If you were anything like me as a kid, then you probably spent a good deal of time imagining yourself playing with all the kids who lived far away from you who, most unfairly, got to play the games you would never have the opportunity to play: snowboarding on mountain slopes, surfing until sunset, travelling busy and unique streets after school, exploring nature on backyard hikes, living like Mowgli in the jungle, or sailing out to sea to fish or swim.
Adult dismissals and reasons never made sense to you. It always came down to money, not enough time, or “Its not safe over there” -whatever that meant. But you believed in friendship and thought, “Kids are kids and I bet we’d have fun!”
What it meant to travel hadn’t fully matured into a perceptive answer yet.
Fast forward 21 years and I’ve landed in Sydney, Australia after a 15 hour flight from LA, eager to finally develop new friendships with anyone as eager as myself. I’ve only been here a few days but we’ve learned how to surf, caught sun rays on our coastal walks between beaches, and I almost picked up a tarantula mistaking it for a crab! Yikes! While all of the above are indeed points of interest, I was drawn to Australia because of their healthy lifestyles (physically, emotionally, environmentally, nutritionally, socially, etc.).
Something I’ve noticed about Aussies is they have a good life/work balance. Here, one’s character matters more because it’s not about what you do, it’s about how you do it. This high standard of living reminds me of one of my favorite travelling quotes by J.R.R. Tolkien, “You step onto the road, and if you don’t keep your feet, there’s no knowing where you might be swept off to.”
In other words, life is too short. So make sure you’re aware of what you want to do before you’re off this Earth. What you really want to do. Planning will get you where you actually want to be and will save you money. Aiming high and following through should be your next move because there’s no better gift to yourself than the present!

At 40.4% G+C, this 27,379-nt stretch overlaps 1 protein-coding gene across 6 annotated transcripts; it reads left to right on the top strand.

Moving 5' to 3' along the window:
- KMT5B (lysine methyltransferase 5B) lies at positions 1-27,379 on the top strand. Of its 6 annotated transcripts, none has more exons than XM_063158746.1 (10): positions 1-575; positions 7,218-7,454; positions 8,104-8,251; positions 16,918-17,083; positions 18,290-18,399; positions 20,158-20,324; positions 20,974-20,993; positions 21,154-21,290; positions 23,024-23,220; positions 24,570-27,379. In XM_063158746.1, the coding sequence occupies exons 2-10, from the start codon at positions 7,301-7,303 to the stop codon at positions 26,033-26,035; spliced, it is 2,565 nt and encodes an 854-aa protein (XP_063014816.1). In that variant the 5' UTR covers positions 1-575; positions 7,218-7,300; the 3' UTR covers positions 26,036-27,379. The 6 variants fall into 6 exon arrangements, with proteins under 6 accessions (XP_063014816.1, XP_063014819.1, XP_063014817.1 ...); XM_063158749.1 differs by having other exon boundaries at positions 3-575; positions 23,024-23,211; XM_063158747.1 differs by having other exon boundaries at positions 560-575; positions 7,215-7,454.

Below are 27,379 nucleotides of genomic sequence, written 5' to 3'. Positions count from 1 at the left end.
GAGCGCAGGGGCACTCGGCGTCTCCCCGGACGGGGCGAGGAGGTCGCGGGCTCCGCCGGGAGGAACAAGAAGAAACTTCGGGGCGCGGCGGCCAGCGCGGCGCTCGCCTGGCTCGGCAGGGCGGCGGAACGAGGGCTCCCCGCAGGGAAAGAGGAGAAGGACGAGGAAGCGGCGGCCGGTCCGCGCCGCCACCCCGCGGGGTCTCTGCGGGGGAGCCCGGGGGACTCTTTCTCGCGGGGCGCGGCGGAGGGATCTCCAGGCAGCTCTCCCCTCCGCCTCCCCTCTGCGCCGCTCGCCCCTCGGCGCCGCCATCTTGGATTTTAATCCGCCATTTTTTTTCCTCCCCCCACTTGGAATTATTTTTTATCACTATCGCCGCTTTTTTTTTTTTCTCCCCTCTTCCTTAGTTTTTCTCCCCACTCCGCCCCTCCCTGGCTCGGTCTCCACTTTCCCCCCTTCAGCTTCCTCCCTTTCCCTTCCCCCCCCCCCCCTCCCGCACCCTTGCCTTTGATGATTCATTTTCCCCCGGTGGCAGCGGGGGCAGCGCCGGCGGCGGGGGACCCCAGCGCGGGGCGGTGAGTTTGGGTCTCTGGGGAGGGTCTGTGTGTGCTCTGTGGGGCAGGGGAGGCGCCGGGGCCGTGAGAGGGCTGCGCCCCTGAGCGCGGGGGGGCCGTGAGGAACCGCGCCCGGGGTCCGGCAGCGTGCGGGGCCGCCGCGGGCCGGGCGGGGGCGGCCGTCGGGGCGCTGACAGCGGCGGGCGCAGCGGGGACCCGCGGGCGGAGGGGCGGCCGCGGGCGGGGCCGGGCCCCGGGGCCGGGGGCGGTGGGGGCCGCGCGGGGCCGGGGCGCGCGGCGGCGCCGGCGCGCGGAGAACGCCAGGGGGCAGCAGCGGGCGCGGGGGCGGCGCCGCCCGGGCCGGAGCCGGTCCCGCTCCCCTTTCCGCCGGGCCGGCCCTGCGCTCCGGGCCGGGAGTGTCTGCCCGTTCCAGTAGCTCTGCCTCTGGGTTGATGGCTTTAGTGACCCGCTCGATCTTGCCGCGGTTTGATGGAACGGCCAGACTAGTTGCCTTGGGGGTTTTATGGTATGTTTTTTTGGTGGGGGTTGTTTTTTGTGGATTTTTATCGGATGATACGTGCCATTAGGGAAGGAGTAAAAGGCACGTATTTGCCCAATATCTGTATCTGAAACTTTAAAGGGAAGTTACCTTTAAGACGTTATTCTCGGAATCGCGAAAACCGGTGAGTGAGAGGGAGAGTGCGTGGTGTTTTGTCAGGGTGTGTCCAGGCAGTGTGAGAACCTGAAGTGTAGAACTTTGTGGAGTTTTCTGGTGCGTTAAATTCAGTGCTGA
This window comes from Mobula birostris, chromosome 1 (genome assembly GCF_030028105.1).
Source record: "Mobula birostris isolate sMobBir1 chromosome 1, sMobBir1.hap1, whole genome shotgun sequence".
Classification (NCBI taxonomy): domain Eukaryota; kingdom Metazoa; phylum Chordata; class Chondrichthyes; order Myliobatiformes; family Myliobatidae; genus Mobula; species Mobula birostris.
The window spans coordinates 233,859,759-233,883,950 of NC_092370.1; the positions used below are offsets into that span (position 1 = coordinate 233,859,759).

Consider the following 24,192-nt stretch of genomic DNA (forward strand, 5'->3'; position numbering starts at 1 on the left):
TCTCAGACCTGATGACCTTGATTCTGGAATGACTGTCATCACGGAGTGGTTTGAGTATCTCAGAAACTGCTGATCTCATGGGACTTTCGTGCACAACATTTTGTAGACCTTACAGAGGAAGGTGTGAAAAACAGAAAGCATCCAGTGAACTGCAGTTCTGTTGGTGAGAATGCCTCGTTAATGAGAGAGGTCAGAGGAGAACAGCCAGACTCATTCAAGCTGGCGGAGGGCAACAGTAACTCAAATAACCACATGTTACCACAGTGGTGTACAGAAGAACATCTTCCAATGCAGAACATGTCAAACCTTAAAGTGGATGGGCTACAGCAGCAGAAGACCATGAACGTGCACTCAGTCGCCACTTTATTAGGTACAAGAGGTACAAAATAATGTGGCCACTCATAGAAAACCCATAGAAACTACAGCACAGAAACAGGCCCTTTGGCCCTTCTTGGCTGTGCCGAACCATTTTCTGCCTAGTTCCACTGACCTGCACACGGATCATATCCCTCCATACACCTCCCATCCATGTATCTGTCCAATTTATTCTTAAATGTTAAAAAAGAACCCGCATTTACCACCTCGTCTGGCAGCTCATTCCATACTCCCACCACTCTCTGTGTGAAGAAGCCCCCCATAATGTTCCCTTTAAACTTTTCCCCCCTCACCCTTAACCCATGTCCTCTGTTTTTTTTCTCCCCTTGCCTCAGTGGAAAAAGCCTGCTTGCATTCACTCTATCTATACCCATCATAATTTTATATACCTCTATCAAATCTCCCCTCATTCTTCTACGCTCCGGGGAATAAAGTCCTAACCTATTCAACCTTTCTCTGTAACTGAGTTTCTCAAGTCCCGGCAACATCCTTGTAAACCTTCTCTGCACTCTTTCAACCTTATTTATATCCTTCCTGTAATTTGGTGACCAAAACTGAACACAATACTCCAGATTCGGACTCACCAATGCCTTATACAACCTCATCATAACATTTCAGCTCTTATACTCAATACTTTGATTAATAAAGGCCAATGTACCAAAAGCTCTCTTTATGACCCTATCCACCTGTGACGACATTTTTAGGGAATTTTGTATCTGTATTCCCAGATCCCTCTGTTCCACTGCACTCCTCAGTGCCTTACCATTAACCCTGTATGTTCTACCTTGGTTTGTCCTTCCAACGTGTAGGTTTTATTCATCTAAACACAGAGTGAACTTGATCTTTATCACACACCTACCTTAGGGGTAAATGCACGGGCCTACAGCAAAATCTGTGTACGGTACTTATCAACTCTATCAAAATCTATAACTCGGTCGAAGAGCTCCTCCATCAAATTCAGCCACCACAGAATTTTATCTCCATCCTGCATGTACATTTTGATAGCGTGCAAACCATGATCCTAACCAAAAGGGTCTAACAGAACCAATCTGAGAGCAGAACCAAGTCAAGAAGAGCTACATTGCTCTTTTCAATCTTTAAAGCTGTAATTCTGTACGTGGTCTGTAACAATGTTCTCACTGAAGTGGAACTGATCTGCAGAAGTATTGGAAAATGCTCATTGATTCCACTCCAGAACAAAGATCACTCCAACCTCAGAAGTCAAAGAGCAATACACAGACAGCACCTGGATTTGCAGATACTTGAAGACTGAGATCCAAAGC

One way I plan on staying true to my passions is to find a job in child care or volunteer in the elementary schools so I can bring back authentic and relatable stories and perspectives to my future students when I’m a teacher. Hopefully, this will encourage kids to dream big and take a more active role in their education. If I can do this for my future students because of a decision I make today about what I want to gain from my experience abroad, then I will happily slow down a bit and think things through first.
So if you’re considering studying abroad, travelling somewhere new, or enjoy mindset challenges, here’s what you can expect:
Don’t be surprised by the study abroad application form questions or the scholarship question, “Why should we choose you to represent our country abroad?”
When you finally arrive and start forming relationships, what are you going to answer when they ask you, “So why did you choose to come to ______?”
What will you reply when future employers ask about why you chose to study abroad and what you learned?
You should also expect the unexpected.
(Of course Australia is hot, but boy did I not anticipate how brutally and unforgivably hot it is. Texas has nothing on the sun here. It doesn’t help that apparently one of the holes in the protective ozone layer sits right above Australia. My lips got so sunburnt from a surf day that I woke up the next morning with my bottom lip swollen twice its size! Not everything’s bigger in Texas I guess.)
I challenge you to ask yourself better questions, add some direction in your life, and plan to flip your mindset from pleasure to curiosity from time to time. Given the opportunity to experience new cultures and lifestyles, I urge you to leave your comfort zone and become a mini expert on your own travels. Doing so will give you exposure and access to a global network of like minded people you wouldn’t have stumbled upon otherwise.
Like Mahatma Gandhi believed, “Be the change you wish to see in the world.”
This post was contributed by Emily Thrower, a 2019 Global Ambassador and a K-6 Generalist Education major currently studying at the University of Sydney.
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